Height may contribute to attractiveness
Valentine’s Day is fast approaching, and while romantic comedies like to suggest that you may fall in love this Feb. 14 because of cosmic destiny, science begs to differ. A new study reveals that a human’s choice in romantic partner is influenced by their genes, including the genes that determine a person’s height. Throughout the last century, many studies concluded that height was a key factor in choosing a mate, but there was no explanation for this facet of sexual attraction. The study, published in Genome Biology, works to identify the physical traits that influence attraction, as well as the underlying aspect of genetic variation.
Using an analysis of the genotypes of more than 13,000 Caucasian heterosexual couples, researchers worked to uncover whether sexual attraction is caused by genes, and whether the genes that influence a person’s height also influence a person’s choice in partner.
The researchers found that there was a correlation between a person’s own height, as dictated by their genome, and their preference in a partner’s height. The study asserts that “the genetic correlation between height and the preference for a partner with similar height is 0.89, which indicates that genes affecting individual preferences for height and one’s own height are largely shared.” This indicates that a person’s genotype, or one’s genetic makeup, influences not only their phenotype, or their own physical appearance, but their preferences in the physical appearances of potential mates.
The scientists were then able to use “this observation to predict the height of the chosen partner from the person’s genotype with an accuracy equal to 64 percent of the theoretical maximum.” In other words, the researchers could accurately guess the height of a person’s chosen mate more than half the time through the person’s genotype and their own findings.
"Our genes drive our attraction for partners of similar height to ours, i.e. tall people pair with tall people. We found that 89 percent of the genetic variation affecting individual preferences for height and one's own height are shared, indicating that there's an innate preference for partners of similar height,” Albert Tenesa, a researcher from the University of Edinburgh and lead author of the study, said.
This revelation that humans choose their partners partially because of genes dictating their height may lead to larger scientific implications. While some may say that fate or destiny rule a person’s love life, human genes influencing the partner selection process is indicative of the greater biological phenomena of assortative mating at work.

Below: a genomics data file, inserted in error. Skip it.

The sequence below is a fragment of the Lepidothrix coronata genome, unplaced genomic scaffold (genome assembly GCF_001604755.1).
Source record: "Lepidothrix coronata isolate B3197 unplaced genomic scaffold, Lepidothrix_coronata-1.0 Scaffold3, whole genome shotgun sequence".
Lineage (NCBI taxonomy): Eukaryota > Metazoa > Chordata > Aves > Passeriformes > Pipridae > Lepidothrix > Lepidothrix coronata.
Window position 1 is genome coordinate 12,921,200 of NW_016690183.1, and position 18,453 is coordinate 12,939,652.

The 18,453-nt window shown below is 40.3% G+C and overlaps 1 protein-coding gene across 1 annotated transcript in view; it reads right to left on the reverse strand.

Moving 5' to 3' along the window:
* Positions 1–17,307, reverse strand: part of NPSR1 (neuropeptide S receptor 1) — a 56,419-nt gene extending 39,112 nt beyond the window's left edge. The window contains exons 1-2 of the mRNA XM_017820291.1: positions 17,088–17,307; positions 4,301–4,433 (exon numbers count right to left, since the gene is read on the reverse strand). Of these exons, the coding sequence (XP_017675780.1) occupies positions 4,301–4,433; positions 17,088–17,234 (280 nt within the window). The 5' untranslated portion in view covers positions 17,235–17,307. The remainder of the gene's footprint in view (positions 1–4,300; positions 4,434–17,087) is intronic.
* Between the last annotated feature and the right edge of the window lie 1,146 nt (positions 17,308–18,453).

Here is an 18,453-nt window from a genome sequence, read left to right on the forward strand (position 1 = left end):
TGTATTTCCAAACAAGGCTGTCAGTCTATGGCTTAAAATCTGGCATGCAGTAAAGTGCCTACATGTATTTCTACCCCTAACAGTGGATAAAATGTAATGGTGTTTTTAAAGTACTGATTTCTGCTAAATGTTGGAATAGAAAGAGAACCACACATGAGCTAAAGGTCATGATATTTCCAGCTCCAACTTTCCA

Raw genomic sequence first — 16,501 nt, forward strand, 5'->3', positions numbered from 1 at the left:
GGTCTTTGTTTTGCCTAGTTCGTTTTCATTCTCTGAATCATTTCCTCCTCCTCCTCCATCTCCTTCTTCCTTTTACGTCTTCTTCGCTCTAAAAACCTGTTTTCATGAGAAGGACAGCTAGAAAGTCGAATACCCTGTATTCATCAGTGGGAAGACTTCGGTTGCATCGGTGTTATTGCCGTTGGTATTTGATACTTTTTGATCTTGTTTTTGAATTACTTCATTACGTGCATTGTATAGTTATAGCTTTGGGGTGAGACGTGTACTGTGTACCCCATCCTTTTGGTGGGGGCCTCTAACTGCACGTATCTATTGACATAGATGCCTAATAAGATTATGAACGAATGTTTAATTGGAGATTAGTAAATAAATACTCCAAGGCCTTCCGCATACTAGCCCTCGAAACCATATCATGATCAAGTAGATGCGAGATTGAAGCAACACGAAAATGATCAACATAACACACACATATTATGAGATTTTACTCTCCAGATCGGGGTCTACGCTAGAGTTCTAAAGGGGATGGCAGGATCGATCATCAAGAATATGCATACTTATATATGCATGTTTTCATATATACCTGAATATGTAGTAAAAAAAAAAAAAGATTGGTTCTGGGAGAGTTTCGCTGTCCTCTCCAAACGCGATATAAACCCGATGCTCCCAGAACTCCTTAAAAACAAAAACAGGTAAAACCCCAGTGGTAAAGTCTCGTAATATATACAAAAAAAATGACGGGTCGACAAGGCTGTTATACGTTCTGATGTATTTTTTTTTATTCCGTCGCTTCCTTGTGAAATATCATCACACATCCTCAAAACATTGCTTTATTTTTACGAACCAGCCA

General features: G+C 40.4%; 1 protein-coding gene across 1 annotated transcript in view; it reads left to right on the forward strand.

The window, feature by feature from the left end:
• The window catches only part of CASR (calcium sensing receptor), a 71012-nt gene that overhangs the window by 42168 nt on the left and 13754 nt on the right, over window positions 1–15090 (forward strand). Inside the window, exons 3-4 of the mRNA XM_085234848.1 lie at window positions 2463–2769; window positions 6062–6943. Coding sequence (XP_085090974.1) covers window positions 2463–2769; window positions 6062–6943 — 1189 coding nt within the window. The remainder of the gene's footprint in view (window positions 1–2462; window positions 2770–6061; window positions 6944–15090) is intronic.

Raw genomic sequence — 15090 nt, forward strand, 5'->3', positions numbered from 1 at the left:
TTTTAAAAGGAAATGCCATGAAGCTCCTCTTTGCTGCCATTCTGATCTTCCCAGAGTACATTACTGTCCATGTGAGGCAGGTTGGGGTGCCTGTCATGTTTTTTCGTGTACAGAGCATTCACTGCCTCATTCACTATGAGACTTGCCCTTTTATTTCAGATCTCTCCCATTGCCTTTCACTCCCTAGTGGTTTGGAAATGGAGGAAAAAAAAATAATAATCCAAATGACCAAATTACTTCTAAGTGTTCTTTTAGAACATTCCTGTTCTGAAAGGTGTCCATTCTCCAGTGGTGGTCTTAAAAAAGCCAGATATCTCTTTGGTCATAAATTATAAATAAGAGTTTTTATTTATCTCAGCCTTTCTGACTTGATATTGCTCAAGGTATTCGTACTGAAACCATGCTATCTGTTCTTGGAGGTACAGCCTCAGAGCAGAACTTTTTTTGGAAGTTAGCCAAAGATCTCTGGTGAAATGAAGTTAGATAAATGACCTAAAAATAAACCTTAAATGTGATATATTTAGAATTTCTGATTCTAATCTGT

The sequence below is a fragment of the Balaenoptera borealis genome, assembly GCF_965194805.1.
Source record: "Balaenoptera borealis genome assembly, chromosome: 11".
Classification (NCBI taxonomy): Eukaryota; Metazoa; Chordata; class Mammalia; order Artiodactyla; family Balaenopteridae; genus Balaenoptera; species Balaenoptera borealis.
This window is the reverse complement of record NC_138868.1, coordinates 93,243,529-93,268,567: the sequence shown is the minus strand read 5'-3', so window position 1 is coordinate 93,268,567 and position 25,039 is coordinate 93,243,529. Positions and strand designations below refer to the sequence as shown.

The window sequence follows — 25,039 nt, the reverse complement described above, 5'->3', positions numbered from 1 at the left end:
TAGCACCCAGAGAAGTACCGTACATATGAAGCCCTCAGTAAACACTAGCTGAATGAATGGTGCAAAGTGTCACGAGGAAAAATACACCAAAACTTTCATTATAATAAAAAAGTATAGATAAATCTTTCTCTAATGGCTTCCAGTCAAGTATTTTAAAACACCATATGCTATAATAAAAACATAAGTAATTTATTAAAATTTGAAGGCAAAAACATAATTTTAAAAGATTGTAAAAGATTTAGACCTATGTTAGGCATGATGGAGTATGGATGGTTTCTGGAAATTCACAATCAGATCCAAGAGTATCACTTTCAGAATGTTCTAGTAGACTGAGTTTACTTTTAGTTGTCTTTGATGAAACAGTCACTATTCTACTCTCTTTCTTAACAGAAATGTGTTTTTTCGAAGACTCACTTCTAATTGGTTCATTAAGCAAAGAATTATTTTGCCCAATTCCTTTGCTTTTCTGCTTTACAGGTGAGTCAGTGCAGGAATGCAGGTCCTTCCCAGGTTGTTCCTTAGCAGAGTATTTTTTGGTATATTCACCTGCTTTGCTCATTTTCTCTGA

Assortative mating is a mating pattern in which people with certain physical characteristics have a higher chance to choose each other as partners than should be expected. It is the “like marries like” effect: blondes have a higher chance of partnering off with other blondes, brown eyed people have a higher chance of mating with brown eyed people, people of the same body size have a higher chance of marrying and so on. Assortative mating “plays a crucial role in shaping the genome structure of the population,” as the study says, and leaves a great impact on variation within the human gene pool. These findings offer insight on how assortative mating operates on a genotype level and what that means for the future of humanity’s genes.
The study also says that its findings offer “the opportunity to search for the genetic variants and mechanisms that determine individual preferences for mate height, as well as other traits that govern human sexual attraction.” Human sexual attraction and the mechanisms that trigger it are still regarded largely as a scientific mystery, and this study could lead to more insight into both this and the mechanisms that drive human genetic variation.
Whether you believe in the logic of romantic comedies or hard science, this Valentine’s Day, there is no denying that assortative mating, and subsequently these new findings on genotype, phenotype, physical attraction and height all play an interesting role in human romance and sexual attraction.